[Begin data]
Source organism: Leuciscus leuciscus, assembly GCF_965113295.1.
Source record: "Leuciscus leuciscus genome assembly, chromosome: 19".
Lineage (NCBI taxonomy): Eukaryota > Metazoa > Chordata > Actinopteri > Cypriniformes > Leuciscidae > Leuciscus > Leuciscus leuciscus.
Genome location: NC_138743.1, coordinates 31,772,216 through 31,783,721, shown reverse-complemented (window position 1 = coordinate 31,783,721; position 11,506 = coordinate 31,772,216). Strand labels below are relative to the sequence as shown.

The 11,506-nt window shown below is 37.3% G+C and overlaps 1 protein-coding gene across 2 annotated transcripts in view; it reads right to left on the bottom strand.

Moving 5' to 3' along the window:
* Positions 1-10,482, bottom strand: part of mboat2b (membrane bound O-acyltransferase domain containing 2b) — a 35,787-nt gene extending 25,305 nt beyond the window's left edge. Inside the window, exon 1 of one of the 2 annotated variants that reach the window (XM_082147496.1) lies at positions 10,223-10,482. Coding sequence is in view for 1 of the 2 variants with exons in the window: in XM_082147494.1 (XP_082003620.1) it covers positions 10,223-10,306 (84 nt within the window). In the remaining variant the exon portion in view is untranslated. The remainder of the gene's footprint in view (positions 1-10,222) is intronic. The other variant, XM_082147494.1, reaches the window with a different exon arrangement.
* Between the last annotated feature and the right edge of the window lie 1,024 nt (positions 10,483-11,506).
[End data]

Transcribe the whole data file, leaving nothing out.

Source organism: Leuciscus leuciscus, assembly GCF_965113295.1.
Source record: "Leuciscus leuciscus genome assembly, chromosome: 19".
Lineage (NCBI taxonomy): Eukaryota > Metazoa > Chordata > Actinopteri > Cypriniformes > Leuciscidae > Leuciscus > Leuciscus leuciscus.
Genome location: NC_138743.1, coordinates 31,772,216 through 31,783,721, shown reverse-complemented (window position 1 = coordinate 31,783,721; position 11,506 = coordinate 31,772,216). Strand labels below are relative to the sequence as shown.

The 11,506-nt window shown below is 37.3% G+C and overlaps 1 protein-coding gene across 2 annotated transcripts in view; it reads right to left on the bottom strand.

Moving 5' to 3' along the window:
* Positions 1-10,482, bottom strand: part of mboat2b (membrane bound O-acyltransferase domain containing 2b) — a 35,787-nt gene extending 25,305 nt beyond the window's left edge. Inside the window, exon 1 of one of the 2 annotated variants that reach the window (XM_082147496.1) lies at positions 10,223-10,482. Coding sequence is in view for 1 of the 2 variants with exons in the window: in XM_082147494.1 (XP_082003620.1) it covers positions 10,223-10,306 (84 nt within the window). In the remaining variant the exon portion in view is untranslated. The remainder of the gene's footprint in view (positions 1-10,222) is intronic. The other variant, XM_082147494.1, reaches the window with a different exon arrangement.
* Between the last annotated feature and the right edge of the window lie 1,024 nt (positions 10,483-11,506).